Continued from Part 3
Inflation and interbank repo rates
What the central bank does is one thing. What the central bank is able to do is another. In Part 3, we talked about how the interbank repo rates (which are the rates that banks charge each other for borrowing cash in exchange for securities such as government bonds) will likely stay elevated in the short term. But is the central bank able to contain the risk just within the financial sector? Or will it spill over to the rest of economy and hurt economic growth? To answer those questions, we should also investigate an indicator that central banks often look at: inflation.
Inflation ticks up in June
For June, China’s consumer price index (CPI) grew 2.7% due to higher food prices, while its producer price index (PPI) fell 2.7% year-over-year. The consumer price index reflects the price of goods that consumers in China spend on average, whereas the producer price index reflects the wholesale prices received by domestic producers of goods and services. The producer price index remains weak, although it has improved from May’s 2.9% decline, as falling commodity prices continue to drag down domestic mining companies.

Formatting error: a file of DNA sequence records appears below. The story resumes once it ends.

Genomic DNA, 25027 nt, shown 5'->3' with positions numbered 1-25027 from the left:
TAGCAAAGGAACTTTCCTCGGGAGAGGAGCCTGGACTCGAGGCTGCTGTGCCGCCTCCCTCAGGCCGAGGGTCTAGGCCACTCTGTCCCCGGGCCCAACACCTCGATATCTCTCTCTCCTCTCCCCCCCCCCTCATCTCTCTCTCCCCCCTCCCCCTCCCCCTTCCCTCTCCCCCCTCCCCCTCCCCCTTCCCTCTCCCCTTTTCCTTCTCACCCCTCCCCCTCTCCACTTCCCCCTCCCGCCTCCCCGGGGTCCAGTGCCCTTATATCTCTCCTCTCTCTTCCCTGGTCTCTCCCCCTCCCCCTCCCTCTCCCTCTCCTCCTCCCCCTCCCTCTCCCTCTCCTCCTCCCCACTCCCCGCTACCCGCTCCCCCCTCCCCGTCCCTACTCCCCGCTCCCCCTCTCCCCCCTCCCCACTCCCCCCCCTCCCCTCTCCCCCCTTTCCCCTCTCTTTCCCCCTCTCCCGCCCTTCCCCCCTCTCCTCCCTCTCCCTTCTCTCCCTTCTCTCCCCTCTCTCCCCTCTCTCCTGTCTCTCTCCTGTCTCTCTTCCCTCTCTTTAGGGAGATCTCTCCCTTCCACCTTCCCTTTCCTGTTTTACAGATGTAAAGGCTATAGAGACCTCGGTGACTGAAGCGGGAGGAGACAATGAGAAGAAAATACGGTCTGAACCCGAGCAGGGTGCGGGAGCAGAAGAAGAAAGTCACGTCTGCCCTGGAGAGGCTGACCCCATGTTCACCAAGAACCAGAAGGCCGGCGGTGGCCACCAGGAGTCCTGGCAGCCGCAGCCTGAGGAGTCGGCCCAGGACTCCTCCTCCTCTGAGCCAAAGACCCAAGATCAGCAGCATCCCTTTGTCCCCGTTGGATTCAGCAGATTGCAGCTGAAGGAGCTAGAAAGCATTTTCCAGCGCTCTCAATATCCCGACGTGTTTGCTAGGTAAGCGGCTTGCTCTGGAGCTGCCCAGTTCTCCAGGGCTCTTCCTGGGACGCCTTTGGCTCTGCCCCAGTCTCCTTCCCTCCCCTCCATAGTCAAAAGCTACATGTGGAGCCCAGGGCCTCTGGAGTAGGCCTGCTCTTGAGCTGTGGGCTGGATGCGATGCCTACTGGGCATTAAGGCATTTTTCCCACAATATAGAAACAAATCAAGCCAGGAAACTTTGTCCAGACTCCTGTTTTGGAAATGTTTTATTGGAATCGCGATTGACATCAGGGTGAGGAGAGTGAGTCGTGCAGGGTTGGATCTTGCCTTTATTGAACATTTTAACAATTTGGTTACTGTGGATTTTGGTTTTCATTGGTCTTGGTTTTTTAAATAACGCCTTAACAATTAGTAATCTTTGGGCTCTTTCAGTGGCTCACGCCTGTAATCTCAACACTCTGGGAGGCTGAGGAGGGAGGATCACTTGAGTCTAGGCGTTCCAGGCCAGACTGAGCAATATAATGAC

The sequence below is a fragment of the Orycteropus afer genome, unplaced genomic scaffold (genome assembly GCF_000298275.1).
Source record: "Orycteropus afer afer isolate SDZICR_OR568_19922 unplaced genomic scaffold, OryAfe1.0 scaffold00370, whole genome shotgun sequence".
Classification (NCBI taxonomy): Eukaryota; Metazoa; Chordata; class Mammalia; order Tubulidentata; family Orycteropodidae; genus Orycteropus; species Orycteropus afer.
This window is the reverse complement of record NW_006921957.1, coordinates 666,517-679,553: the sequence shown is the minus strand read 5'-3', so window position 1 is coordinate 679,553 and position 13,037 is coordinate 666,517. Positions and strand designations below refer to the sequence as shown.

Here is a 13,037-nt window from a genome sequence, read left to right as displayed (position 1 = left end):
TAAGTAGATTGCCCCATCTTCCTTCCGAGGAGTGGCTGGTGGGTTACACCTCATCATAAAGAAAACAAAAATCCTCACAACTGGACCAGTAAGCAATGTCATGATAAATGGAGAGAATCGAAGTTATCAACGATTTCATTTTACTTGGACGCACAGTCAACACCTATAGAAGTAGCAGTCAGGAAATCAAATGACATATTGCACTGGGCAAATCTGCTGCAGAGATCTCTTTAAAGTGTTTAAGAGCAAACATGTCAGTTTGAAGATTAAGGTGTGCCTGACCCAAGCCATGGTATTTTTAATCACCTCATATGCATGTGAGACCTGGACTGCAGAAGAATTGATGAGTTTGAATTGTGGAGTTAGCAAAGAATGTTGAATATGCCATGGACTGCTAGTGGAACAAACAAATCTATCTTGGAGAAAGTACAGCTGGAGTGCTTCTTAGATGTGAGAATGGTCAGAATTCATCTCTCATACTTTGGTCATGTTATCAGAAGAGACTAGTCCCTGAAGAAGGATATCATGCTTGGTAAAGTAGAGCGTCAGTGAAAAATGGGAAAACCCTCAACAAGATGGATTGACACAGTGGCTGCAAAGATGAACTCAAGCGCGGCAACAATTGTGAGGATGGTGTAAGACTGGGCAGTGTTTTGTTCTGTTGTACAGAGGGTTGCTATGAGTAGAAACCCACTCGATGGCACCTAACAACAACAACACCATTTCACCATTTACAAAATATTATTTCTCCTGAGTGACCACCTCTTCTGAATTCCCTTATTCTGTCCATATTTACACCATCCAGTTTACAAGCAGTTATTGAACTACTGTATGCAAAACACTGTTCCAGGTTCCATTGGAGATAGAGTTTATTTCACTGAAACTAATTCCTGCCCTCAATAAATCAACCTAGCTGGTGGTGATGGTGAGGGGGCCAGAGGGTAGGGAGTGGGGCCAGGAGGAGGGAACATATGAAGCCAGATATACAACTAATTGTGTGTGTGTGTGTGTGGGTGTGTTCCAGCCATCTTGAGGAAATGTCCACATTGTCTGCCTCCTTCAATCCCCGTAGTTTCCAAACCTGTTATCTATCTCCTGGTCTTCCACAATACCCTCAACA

Investors widely look at the two indexes because a high inflation rate, although often suggestive of strong demand and economic growth, lowers the purchasing power of money and leads to hyperinflation. This can lead in turn to an economic collapse, because either goods will become too expensive to purchase or money will become worthless. When money is worthless, the financial system collapses.
Inflation and monetary policy
So when inflation is high, central banks can’t loosen monetary policy, which would lower interest rates by injecting more money into the economy. If they do loosen monetary policy, they’ll allow more people to borrow more, which will further increase demand for goods and drive prices higher. This was the case back in 2008, when interbank repo rates jumped.
Given that both indicators of inflation remain weak or low, the central bank can loosen monetary policy to support the economy if repo rates do rise further. This is positive for tanker companies such as Teekay Corp. (TK), Tsakos Energy Navigation Ltd. (TNP), Ship Finance International Ltd. (SFL), Teekay Tankers Ltd. (TNK), and Nordic American Tankers Ltd. (NAT), as well as the Guggenheim Shipping ETF (SEA). A crash like the one we saw in 2008 is unlikely to happen soon.
For more indicators on how China is doing, or to follow where the interbank interest rate is going, see our Macro Trends page.
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